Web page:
Women Artists

5 Things You Should Know About Michaelina Wautier

Vithória Konzen Dill 20 August 2021 min Read

Michaelina Wautier was born in Mons in 1604. This Flemish painter has been absent in art history for many years, but her life and work are slowly being rediscovered. She was introduced to the general public in 2018, when the Museum aan de Stroom (MAS) in Antwerp held the first retrospective exhibition of her work. We still don’t have a lot of information about her, but here are five important things we do know (and so should you).

Michaelina Wautier: Michaelina Wautier, Self-portrait with easel, c. 1640s, oil on canvas, 120 x 102 cm, private collection.
Michaelina Wautier, Self-portrait with easel, c. 1640s, private collection. Wikimedia Commons (public domain).

1. She Mastered Every Genre of Painting from Her Time

While most female artists in 17th-century Netherlands were consigned to painting still lifes and flowers, Michaelina Wautier painted every other genre in both small and large scale. She painted portraits, still lifes, religious themes, and – most unusual for a female artist – history painting. Depicting subjects from classical history, classical mythology, and the Bible, history painting was considered of the highest importance. It was usually banned for female artists (one complicating factor was their lack of access to formal studies of anatomy).

Michaelina Wautier, The Education of the Virgin, 1656, Mauritshuis, The Hague, Netherlands.
Michaelina Wautier, The Education of the Virgin, 1656, Mauritshuis, The Hague, Netherlands. Mauritshuis.

2. She Was Probably Born into a High-Class Family

In the social context Wautier lived in, women could only receive artistic training at home through private teachers – training in workshops with other male artists was viewed as unacceptable. In general, girls received a minimal education mostly oriented towards marriage, such as music and embroidery. But through Wautier’s paintings, we know that she had an excellent knowledge of classical mythology and symbolism. This indicates an outstanding education and, consequently, indicates the means her family had access to.

Michaelina Wautier: Michaelina Wautier, A garland of flowers, suspended between two animal skulls, a dragonfly above, 1652, oil on panel, 41.1 x 57.4 cm.
Michaelina Wautier, A Garland of Flowers, Suspended Between Two Animal Skulls, a Dragonfly Above, 1652. Sotheby’s.

3. She Shared a Studio with Her Younger Brother

Michaelina Wautier was the only daughter among nine children. Charles Wautier, one of her brothers, was five years younger than her and also a painter. Around 1654, they moved to Brussels, where they remained until the end of their lives. In this city, they shared a studio and had a similar clientele (mostly special officers in the service of the Spanish Crown). There are formal links between their works, such as layouts and well-studied light effects, and by sharing the studio it’s possible they collaborated on paintings at times.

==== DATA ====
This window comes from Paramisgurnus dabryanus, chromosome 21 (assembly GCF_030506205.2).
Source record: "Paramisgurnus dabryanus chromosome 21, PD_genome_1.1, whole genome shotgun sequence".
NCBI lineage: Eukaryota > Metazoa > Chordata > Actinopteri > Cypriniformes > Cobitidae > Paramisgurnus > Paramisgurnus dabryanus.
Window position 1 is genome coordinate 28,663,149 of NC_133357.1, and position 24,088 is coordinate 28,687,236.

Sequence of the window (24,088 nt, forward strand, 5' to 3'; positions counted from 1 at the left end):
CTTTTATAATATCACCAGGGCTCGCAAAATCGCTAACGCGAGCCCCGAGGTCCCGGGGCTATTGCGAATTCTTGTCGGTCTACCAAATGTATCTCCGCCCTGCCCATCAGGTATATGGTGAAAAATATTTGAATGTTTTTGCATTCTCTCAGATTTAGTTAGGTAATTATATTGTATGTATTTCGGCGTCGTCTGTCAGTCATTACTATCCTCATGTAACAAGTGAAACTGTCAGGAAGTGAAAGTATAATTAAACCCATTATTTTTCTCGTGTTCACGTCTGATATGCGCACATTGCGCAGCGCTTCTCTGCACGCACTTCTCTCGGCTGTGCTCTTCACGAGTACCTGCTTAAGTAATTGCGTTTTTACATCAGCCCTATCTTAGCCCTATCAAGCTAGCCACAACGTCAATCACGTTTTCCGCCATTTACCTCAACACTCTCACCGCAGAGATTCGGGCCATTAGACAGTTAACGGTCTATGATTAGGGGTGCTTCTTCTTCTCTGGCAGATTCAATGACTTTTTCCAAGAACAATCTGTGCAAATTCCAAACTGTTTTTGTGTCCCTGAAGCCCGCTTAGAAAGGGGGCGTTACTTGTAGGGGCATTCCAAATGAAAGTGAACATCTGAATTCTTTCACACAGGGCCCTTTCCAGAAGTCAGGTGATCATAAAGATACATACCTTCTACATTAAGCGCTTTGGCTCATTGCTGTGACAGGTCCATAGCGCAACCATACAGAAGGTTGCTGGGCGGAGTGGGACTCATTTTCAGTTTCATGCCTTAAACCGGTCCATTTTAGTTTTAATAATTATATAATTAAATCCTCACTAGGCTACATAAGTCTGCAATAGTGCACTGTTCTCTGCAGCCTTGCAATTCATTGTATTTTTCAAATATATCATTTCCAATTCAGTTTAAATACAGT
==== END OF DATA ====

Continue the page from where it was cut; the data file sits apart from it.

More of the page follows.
Michaelina Wautier: Michaelina Wautier, Head of a Boy, c. 1680, oil on canvas, 41.7 x 33.6 cm.
Michaelina Wautier, Head of a Boy, c. 1680. Wikimedia Commons (public domain).

4. Wautier’s Paintings Have Been Misattributed Many Times

Many of Wautier’s works have long been attributed to other male artists, including her brother Charles. The painting Everyone His Fancy is a recent example of a misattribution being finally rectified. Only three years ago Katlijne van der Stighelen, an expert on Michaelina Wautier’s work, attributed the painting to her. Until then, it was thought of being by another Flemish painter – Jacob van Oost. It’s likely that many other of her paintings are waiting to be rediscovered and, as that happens, we’ll be able to learn more about her.

Michaelina Wautier: Michaelina Wautier, Everyone His Fancy, c. 1655, 66 x 82 cm.
Michaelina Wautier, Everyone His Fancy, c. 1655. Wikimedia Commons (public domain).

5. She Painted Excellent Nudes

In a time when women could not study anatomy and, unlike male artists, did not have access to nude models, her ability to paint the human body is impressive. Katlijne van der Stighelen points out that the quality of the anatomy depicted in Wautier’s nudes is completely unseen from a female artist in Europe at the time. Some researchers even wonder about the possibility of her having access to models through her brother since he was also a painter and, most importantly, a man.

Michaelina Wautier: Michaelina Wautier, Triumph of Bacchus, 1643 - 1659, oil on canvas, 270.5 x 354 cm, Kunsthistorisches Museum, Vienna.
Michaelina Wautier, Triumph of Bacchus, 1643-1659, Kunsthistorisches Museum, Vienna, Austria.